Changes in individual and contextual socio-economic level influence on reproductive behavior in Spanish women in the MCC-Spain study
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Contextual socioeconomicEducational levelOccupationUrban vulnerability indexPregnanciesAbortionsBreastfeedingHormonal therapy
Gómez-Acebo, I., Dierssen-Sotos, T., Palazuelos, C. et al. Changes in individual and contextual socio-economic level influence on reproductive behavior in Spanish women in the MCC-Spain study. BMC Women's Health 20, 72 (2020). [https://doi.org/10.1186/s12905-020-00936-4]
SponsorshipInstituto de Salud Carlos III; European Union (EU) PI08/1770 PI08/0533 PI08/1359 PI09/00773 PI09/01286 PI09/01903 PI09/02078 PI09/01662 PI11/01403 PI11/01889 PI11/00226 PI11/01810 PI11/02213 PI12/00488 PI12/00265 PI12/01270 PI12/00715 PI12/00150 PI14/01219 PI14/00613 PI15/00069; Instituto de Salud Carlos III API 10/09; Junta de Castilla y Leon LE22A10-2; Junta de Andalucía 2009S0143; Conselleria de Sanitat of the Generalitat Valenciana AP 061/10; La Caixa Foundation 2010ACUP 00310; Regional Government of the Basque Country; Consejeria de Sanidad de la Region de Murcia; European Commission Joint Research Centre FOOD-CT-2006-036224-HIWATE; Spanish Association Against Cancer (AECC) Scientific Foundation; Catalan Government DURSI 2014SGR647; Fundacion Caja de Ahorros de Asturias; University of Oviedo; Societat Catalana de Digestologia; European Cooperation in Science and Technology (COST) BM1206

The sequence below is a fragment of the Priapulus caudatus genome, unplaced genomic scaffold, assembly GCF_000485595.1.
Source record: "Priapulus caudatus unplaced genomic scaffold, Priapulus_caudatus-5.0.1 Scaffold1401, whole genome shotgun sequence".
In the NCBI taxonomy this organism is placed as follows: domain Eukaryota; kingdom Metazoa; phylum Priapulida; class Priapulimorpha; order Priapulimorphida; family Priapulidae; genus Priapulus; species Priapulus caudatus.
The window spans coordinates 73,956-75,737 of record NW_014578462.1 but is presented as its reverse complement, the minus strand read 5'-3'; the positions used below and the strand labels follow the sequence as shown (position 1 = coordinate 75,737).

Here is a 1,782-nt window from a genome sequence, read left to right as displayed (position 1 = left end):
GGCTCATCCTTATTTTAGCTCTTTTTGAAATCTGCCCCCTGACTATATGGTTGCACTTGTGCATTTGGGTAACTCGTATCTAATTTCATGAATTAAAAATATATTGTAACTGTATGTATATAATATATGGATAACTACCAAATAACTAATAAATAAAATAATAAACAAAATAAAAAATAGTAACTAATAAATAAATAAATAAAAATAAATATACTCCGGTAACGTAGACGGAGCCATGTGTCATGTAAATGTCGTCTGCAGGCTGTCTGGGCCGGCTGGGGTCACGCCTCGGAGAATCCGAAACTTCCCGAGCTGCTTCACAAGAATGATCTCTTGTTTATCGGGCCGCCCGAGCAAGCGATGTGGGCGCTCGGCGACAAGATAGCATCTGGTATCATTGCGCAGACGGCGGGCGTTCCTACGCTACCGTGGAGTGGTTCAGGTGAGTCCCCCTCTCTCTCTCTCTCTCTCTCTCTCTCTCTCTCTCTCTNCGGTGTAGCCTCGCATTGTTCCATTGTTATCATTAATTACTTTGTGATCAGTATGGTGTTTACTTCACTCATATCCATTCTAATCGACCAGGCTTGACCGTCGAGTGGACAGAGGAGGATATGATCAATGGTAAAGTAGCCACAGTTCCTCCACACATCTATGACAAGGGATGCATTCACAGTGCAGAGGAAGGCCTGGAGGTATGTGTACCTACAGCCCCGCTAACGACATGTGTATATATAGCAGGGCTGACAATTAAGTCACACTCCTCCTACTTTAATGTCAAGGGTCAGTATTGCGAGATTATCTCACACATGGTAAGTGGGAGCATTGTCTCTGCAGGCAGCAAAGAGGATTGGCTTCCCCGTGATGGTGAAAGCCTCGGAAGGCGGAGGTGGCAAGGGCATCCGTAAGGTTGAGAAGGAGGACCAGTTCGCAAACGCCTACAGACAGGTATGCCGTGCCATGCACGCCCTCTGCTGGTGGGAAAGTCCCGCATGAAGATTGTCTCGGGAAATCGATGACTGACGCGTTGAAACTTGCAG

Background The association between socioeconomic level and reproductive factors has been widely studied. For example, it is well known that women with lower socioeconomic status (SES) tend to have more children, the age at first-born being earlier. However, less is known about to what extent the great socioeconomic changes occurred in a country (Spain) could modify women reproductive factors. The main purpose of this article is to analyze the influence of individual and contextual socioeconomic levels on reproductive factors in Spanish women, and to explore whether this influence has changed over the last decades. Methods We performed a cross-sectional design using data from 2038 women recruited as population-based controls in an MCC-Spain case-control study. Results Higher parent’s economic level, education level, occupational level and lower urban vulnerability were associated with higher age at first delivery and lower number of pregnancies. These associations were stronger for women born after 1950: women with unfinished primary education had their first delivery 6 years before women with high education if they were born after 1950 (23.4 vs. 29.8 years) but only 3 years before if they were born before 1950 (25.7 vs. 28.0 years). For women born after 1950, the number of pregnancies dropped from 2.1 (unfinished primary school) to 1.7 (high education), whereas it remained almost unchanged in women born before 1950. Conclusions Reproductive behavior was associated with both individual and area-level socio-economic indicators. Such association was stronger for women born after 1950 regarding age at first delivery and number of pregnancies and for women born before 1950 regarding consumption of hormonal contraceptives or postmenopausal therapy.